Nushell values can be assigned to named variables using the let, const, or mut keywords. After creating a variable, we can refer to it using $ followed by its name.

Types of Variables

Immutable Variables

An immutable variable cannot change its value after declaration. They are declared using the let keyword,

> let val = 42
> print $val

However, they can be 'shadowed'. Shadowing means that they are redeclared and their initial value cannot be used anymore within the same scope.

> let val = 42                   # declare a variable
> do { let val = 101;  $val }    # in an inner scope, shadow the variable
> $val                           # in the outer scope the variable remains unchanged

Mutable Variables

A mutable variable is allowed to change its value by assignment. These are declared using the mut keyword.

> mut val = 42
> $val += 27
> $val

There are a couple of assignment operators used with mutable variables

=Assigns a new value to the variable
+=Adds a value to the variable and makes the sum its new value
-=Subtracts a value from the variable and makes the difference its new value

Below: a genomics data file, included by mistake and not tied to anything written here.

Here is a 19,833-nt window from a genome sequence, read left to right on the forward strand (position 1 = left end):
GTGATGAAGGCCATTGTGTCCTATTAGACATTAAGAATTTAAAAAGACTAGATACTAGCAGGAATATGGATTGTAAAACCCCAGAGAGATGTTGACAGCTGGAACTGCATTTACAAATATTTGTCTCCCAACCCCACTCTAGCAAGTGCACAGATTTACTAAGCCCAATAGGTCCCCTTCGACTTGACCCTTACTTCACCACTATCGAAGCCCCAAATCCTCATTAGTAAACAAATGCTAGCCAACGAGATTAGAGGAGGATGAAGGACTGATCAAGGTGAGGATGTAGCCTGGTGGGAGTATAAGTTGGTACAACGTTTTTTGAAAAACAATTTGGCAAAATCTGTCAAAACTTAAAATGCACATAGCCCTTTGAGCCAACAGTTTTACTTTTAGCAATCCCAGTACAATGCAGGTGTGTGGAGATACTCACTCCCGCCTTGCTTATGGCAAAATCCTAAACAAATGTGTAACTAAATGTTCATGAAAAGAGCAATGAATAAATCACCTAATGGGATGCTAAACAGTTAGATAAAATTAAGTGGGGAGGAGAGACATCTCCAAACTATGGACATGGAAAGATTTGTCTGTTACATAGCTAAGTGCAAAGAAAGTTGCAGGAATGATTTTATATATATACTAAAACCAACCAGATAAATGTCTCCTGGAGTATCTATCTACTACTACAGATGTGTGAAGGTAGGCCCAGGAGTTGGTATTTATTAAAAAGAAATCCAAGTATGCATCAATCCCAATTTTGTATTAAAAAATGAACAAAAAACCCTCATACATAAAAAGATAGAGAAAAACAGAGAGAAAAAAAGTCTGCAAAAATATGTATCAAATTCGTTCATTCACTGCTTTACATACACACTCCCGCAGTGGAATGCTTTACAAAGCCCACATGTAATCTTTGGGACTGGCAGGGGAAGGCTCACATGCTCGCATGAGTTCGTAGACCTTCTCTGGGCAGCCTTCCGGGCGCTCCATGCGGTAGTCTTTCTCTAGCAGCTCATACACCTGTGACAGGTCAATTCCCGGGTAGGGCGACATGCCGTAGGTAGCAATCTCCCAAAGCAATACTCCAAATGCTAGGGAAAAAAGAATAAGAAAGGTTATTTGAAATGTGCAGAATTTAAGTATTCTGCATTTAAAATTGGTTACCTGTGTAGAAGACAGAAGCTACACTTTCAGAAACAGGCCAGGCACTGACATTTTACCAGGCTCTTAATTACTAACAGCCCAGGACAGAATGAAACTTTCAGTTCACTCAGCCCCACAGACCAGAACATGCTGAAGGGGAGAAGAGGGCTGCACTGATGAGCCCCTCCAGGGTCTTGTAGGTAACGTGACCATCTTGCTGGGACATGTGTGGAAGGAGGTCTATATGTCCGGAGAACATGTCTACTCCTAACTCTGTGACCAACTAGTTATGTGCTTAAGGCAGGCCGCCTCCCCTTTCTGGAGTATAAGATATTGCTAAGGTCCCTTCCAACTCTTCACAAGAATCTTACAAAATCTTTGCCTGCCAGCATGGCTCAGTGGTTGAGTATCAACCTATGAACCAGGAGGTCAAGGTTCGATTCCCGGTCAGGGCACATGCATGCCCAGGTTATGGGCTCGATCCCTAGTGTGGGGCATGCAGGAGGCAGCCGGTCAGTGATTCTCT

*=Multiplies the variable by a value and makes the product its new value
/=Divides the variable by a value and makes the quotient its new value
++=Appends a list or a value to a variable


  1. +=, -=, *= and /= are only valid in the contexts where their root operations are expected to work. For example, += uses addition, so it can not be used for contexts where addition would normally fail
  2. ++= requires that either the variable or the argument is a list.

More on Mutability

Closures and nested defs cannot capture mutable variables from their environment. For example

# naive method to count number of elements in a list
mut x = 0

[1 2 3] | each { $x += 1 }   # error: $x is captured in a closure

To use mutable variables for such behaviour, you are encouraged to use the loops

Constant Variables

A constant variable is an immutable variable that can be fully evaluated at parse-time. These are useful with commands that need to know the value of an argument at parse time, like source, use and plugin use. See how nushell code gets run for a deeper explanation. They are declared using the const keyword

const script_file = 'path/to/'
source $script_file

Variable Names

Variable names in Nushell come with a few restrictions as to what characters they can contain. In particular, they cannot contain these characters:

.  [  (  {  +  -  *  ^  /  =  !  <  >  &  |

It is common for some scripts to declare variables that start with $. This is allowed, and it is equivalent to the $ not being there at all.

> let $var = 42
# identical to `let var = 42`